Just as with encryption algorithms and hash functions, we
can group attacks on MACs into two categories: brute-force attacks and
A brute-force attack on a MAC is a more difficult undertaking than a
brute-force attack on a hash function because it requires known message-tag
pairs. Let us see why this is so. To attack a hash code, we can proceed in the following
way. Given a fixed message x with n-bit hash code h = H(x), a brute-force method of finding a collision is to pick a random bit string y and check if H(y) = H(x). The attacker can do this repeatedly off line. Whether
an off-line attack can be used on a MAC algo- rithm depends on the relative size of the key and the tag.
To proceed, we need to state the desired
security property of a MAC algo- rithm, which can be expressed as follows.
Computation resistance: Given one or more text-MAC pairs
[xi, MAC(K, xi)], it is
computationally infeasible to
compute any text-MAC pair [x,
MAC(K, x)] for any new input x |=xi.
In other words, the attacker would like to
come up with the valid MAC code for a given message x. There are two lines of attack possible: attack the key space and
attack the MAC value. We examine each of these in turn.
If an attacker can determine the MAC key,
then it is possible to generate a valid
MAC value for any input x. Suppose
the key size is k bits
and that the attacker
has one known text–tag pair. Then the attacker can compute the n-bit tag on the known text for all possible keys. At least one key is guaranteed to produce the cor-
rect tag, namely, the valid key that was initially used to produce
the known text–tag pair. This phase of the attack
takes a level of effort proportional to 2k (that
is, one operation for each of the 2k possible key values).
However, as was described earlier, because the MAC is a many-to-one mapping,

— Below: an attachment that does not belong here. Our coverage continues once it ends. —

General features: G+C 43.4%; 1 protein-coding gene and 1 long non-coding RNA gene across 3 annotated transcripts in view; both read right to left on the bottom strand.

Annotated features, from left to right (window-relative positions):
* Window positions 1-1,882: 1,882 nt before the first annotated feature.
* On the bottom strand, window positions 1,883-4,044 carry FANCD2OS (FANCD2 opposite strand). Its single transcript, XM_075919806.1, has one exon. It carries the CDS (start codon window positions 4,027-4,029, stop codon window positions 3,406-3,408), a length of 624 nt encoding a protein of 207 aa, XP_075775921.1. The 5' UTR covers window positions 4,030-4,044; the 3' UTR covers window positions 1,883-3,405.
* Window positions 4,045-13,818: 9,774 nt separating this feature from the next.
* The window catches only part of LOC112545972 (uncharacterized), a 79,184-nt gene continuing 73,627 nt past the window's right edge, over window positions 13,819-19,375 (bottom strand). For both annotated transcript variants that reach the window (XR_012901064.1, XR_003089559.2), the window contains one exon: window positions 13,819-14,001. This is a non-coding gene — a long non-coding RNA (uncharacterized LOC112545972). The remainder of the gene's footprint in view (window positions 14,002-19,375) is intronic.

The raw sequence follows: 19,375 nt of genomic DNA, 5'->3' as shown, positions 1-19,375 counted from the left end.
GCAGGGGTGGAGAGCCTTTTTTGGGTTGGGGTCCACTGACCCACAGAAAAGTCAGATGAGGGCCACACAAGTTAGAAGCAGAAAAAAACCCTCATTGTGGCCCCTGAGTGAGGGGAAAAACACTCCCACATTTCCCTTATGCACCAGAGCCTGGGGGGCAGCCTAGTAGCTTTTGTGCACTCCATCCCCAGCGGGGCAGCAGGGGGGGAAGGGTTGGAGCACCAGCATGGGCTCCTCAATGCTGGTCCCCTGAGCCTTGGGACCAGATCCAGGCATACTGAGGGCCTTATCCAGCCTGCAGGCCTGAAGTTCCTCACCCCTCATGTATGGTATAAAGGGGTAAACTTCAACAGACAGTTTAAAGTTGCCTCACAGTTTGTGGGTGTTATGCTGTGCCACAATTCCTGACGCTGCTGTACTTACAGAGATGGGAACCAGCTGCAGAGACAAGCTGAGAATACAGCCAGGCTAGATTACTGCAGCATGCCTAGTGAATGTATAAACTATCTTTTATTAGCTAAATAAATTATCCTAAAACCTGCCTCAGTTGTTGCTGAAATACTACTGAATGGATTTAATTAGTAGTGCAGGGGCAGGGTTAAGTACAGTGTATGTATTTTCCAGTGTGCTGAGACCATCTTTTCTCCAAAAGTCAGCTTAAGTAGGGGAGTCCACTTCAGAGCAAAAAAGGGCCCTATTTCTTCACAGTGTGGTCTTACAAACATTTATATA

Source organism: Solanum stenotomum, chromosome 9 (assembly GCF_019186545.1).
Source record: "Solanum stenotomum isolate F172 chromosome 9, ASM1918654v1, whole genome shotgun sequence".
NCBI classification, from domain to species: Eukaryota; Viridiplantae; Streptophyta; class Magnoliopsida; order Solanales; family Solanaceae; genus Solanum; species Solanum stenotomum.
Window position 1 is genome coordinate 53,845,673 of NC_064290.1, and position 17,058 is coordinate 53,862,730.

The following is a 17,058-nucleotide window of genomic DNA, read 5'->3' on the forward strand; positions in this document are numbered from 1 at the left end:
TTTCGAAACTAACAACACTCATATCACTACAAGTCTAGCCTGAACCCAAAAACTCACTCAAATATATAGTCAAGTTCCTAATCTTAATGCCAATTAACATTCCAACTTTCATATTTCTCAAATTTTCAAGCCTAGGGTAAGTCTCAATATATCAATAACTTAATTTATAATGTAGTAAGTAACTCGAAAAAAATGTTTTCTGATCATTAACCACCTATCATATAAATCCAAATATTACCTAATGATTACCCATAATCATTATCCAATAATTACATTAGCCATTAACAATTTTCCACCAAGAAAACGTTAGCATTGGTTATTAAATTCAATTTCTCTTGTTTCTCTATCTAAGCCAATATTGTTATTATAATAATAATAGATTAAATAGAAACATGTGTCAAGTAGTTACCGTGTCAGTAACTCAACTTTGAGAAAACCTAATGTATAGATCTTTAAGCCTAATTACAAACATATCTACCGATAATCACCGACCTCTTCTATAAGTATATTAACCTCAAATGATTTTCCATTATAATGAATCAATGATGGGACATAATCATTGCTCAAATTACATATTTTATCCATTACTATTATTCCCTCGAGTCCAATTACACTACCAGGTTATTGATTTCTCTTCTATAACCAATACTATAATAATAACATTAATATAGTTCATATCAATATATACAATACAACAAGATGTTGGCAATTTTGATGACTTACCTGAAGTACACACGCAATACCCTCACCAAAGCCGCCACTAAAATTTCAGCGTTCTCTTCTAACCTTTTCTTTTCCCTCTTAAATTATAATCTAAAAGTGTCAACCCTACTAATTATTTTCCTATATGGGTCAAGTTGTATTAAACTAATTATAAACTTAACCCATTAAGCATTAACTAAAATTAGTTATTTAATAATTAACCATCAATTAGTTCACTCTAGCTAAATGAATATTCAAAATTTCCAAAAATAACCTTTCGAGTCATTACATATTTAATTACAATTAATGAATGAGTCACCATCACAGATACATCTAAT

there may be other keys that produce the correct value. Thus, if more than one key is found
to produce the correct value, additional text–tag pairs must be
tested. It can be shown that the level of effort
drops off rapidly with each additional text–MAC pair and that the
overall level of effort is roughly
An attacker can also work on the tag without
attempting to recover the key. Here, the objective is to generate a valid tag
for a given message or to find a message that matches a given tag. In either
case, the level of effort is comparable to that for attacking the one-way or
weak collision-resistant property of a hash code, or 2n. In the case of the MAC, the attack cannot be conducted
off line without further input; the attacker will require chosen text–tag pairs
or knowl- edge of the key.
To summarize, the level of effort for
brute-force attack on a MAC algorithm can be expressed as min(2k, 2n). The assessment of
strength is similar to that for symmetric encryption algorithms. It would
appear reasonable to require that the key length and tag length satisfy a
relationship such as min(k, n) Ú N, where N is
perhaps in the range of 128 bits.
As with encryption algorithms and hash
functions, cryptanalytic attacks on MAC algorithms seek to exploit some
property of the algorithm to perform some attack other than an exhaustive
search. The way to measure the resistance of a MAC algorithm to cryptanalysis
is to compare its strength to the effort required for a brute-force attack.
That is, an ideal MAC algorithm will require a cryptanalytic effort greater
than or equal to the brute-force effort.
There is much more variety in the structure
of MACs than in hash functions, so
it is difficult to generalize about the cryptanalysis of MACs. Furthermore, far less work has been
done on developing such attacks. A useful survey of some methods for specific MACs is [PREN96].